Where do Australia's richest retirees live?

Australia’s richest and poorest areas for retirees have been revealed. And the results are not what you might expect.

Retirees living in wealthy Melbourne suburbs have an annual expenditure two-thirds higher than the national average, while those in the poorest retiree areas spend nearly a quarter less.

As the cost of living increases, this difference will have major implications, a new report is warning.

Retirees living in Melbourne’s Stonnington region can count themselves among Australia’s wealthiest retirees, spending $56,711 a year – well above the $33,943 average.

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Described as a “traditionally wealthy enclave”, Stonnington includes Prahran, Toorak, Armadale, Windsor and South Yarra – East. Its retirees are funnelling a significant portion of their expenditure into discretionary areas like leisure.

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However, retirees up in the Queensland region of Caboolture are spending less than half of what their wealthy counterparts spend, with their average $26,286 largely going towards essential goods and services.

“Non-discretionary costs (such as food, electricity and gas) rising at a greater pace than inflation will have a significantly greater impact on retirees in poorer areas than more affluent areas,” Milliman financial risk management consultant, Jeff Gebler said.

Continuing, he noted that the average annual retiree expenditure in Caboolture could be entirely funded by the full Age Pension.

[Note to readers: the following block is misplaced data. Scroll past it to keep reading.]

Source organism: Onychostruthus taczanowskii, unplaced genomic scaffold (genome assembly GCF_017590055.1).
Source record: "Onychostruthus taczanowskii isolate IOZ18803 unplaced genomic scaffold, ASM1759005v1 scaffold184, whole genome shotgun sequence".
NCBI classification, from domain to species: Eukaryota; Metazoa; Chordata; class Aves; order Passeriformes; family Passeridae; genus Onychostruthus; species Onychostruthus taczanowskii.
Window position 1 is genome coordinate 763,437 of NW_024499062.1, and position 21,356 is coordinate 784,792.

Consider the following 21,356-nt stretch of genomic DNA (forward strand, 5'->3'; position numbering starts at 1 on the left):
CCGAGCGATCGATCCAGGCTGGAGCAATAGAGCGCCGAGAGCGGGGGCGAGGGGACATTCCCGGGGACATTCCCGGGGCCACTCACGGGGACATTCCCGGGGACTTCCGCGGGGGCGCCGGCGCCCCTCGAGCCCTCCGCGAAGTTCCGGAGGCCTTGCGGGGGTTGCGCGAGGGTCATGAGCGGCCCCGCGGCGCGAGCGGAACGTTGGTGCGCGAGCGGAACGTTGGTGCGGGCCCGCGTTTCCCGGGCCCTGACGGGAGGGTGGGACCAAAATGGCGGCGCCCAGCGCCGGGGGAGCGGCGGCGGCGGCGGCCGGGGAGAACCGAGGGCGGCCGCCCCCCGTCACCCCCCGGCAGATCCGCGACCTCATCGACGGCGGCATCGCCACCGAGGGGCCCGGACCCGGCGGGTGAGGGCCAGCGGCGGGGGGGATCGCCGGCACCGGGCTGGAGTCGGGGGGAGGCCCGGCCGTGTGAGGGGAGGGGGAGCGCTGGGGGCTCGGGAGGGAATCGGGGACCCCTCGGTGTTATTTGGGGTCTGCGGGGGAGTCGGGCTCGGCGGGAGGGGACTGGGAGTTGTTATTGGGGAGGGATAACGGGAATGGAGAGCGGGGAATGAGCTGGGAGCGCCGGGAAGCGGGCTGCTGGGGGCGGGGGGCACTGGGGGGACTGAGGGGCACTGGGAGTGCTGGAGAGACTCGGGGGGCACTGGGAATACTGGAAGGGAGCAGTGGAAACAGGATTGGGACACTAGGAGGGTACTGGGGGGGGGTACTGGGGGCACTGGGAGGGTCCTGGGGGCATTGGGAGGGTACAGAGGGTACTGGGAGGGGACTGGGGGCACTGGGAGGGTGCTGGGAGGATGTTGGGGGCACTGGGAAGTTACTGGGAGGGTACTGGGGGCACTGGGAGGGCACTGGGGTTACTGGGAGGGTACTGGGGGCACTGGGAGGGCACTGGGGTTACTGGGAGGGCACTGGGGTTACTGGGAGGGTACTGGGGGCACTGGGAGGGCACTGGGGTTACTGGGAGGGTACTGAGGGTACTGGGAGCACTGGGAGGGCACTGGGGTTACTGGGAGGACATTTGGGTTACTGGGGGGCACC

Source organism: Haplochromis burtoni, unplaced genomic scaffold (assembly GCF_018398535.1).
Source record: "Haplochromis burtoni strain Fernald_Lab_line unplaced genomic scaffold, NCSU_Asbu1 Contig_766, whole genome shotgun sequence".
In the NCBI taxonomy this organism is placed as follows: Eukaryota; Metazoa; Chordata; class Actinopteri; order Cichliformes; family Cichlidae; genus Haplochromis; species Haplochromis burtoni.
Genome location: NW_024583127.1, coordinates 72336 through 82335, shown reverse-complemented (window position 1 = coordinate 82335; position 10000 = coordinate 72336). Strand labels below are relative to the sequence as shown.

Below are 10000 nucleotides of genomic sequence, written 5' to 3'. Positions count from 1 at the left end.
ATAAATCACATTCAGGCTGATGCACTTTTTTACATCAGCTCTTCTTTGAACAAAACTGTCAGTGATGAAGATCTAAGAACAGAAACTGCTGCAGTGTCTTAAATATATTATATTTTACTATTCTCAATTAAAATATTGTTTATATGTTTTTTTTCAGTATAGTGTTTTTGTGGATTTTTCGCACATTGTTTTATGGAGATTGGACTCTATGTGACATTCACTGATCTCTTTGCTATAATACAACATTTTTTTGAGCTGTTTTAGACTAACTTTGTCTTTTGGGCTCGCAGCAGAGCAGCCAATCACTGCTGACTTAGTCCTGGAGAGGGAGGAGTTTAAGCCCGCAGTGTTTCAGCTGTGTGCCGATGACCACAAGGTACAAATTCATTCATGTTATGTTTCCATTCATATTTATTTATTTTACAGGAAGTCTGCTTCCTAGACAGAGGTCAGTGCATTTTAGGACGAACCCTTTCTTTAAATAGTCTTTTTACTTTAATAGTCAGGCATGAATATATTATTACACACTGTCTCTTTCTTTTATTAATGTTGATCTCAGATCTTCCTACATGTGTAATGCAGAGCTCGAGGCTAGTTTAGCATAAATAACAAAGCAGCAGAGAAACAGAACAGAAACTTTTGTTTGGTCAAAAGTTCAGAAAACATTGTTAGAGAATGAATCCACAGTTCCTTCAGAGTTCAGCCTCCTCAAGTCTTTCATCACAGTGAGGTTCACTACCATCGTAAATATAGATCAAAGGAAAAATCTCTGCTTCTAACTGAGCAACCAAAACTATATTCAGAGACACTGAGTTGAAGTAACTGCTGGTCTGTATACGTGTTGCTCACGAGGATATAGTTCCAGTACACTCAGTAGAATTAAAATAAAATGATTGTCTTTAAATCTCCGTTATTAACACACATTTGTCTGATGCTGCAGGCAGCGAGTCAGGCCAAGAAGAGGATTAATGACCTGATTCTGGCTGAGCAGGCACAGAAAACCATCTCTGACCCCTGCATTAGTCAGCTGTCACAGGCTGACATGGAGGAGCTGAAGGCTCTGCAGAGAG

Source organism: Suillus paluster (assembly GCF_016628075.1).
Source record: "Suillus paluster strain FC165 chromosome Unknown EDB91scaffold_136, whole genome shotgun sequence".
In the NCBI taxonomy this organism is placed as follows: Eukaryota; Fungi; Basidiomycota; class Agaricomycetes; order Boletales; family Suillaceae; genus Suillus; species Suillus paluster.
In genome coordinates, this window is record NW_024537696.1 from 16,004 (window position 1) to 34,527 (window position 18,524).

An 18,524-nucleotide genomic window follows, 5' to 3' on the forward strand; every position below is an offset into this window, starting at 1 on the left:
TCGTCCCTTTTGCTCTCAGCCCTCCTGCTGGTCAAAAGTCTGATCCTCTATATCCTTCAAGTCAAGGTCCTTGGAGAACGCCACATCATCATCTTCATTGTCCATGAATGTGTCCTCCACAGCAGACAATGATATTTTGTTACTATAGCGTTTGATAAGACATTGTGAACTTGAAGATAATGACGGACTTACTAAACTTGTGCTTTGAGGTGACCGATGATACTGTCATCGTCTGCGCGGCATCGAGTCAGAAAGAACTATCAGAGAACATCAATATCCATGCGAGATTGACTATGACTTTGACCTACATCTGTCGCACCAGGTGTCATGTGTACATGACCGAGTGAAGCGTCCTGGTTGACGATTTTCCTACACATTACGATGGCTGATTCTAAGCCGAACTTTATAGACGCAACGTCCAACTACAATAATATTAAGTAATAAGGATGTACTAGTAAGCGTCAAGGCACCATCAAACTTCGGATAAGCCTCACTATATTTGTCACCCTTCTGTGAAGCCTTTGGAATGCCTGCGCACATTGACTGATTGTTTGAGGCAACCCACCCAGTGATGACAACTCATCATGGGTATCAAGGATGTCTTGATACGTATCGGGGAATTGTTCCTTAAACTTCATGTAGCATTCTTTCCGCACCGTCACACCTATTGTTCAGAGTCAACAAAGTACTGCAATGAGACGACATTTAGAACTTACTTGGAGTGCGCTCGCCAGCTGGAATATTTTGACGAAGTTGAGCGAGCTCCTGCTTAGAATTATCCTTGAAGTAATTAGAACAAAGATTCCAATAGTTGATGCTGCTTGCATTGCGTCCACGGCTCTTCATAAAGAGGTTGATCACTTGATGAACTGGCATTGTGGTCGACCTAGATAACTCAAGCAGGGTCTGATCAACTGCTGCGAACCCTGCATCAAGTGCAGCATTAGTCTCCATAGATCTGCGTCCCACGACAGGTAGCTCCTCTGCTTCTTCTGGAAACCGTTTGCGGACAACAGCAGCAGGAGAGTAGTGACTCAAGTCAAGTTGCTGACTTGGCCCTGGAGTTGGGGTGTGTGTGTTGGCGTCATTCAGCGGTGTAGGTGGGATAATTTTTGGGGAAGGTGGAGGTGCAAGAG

Retirees in Stonnington would require a super balance of at least $403,000 to fund their lifestyle.

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“This is still significantly lower than many industry forecasts. One reason is the interaction of the Age Pension, which effectively provides an inflation-indexed, government-guaranteed lifetime annuity backstop,” he said.

The problem is that most super fund members don’t receive personal advice, meaning wealthy retirees could become complacent and those in poorer suburbs could disengage altogether due to unachievable savings targets.

He said Aussie savers need to understand how even “modest difference in savings” can have huge impacts on their retirement.

“For example, the proportion of expenditure aimed at essential goods and services is significantly higher for Caboolture retirees (60 per cent) compared to Stonnington retirees (44 per cent).

“Drilling down further into the data, Caboolture retirees spend almost twice as much of their total expenditure on food (19 per cent versus 10 per cent) but half as much on leisure (8 per cent versus 16 per cent).”

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Naturally, wealthier retirees will have more choices about how they spend their money, however the differing spending patterns highlight the importance of tailored approaches to retirement spending.

“However, many funds still rank their returns against the Consumer Price Index (CPI), which includes the cost of discretionary goods.”

“Using CPI as a benchmark means falling prices of discretionary goods and services (such as technology and travel) can distort the true impact of non-discretionary costs. Australia’s inflation rate remains less than 2 per cent, while expenditure patterns amongst super fund members vary substantially.”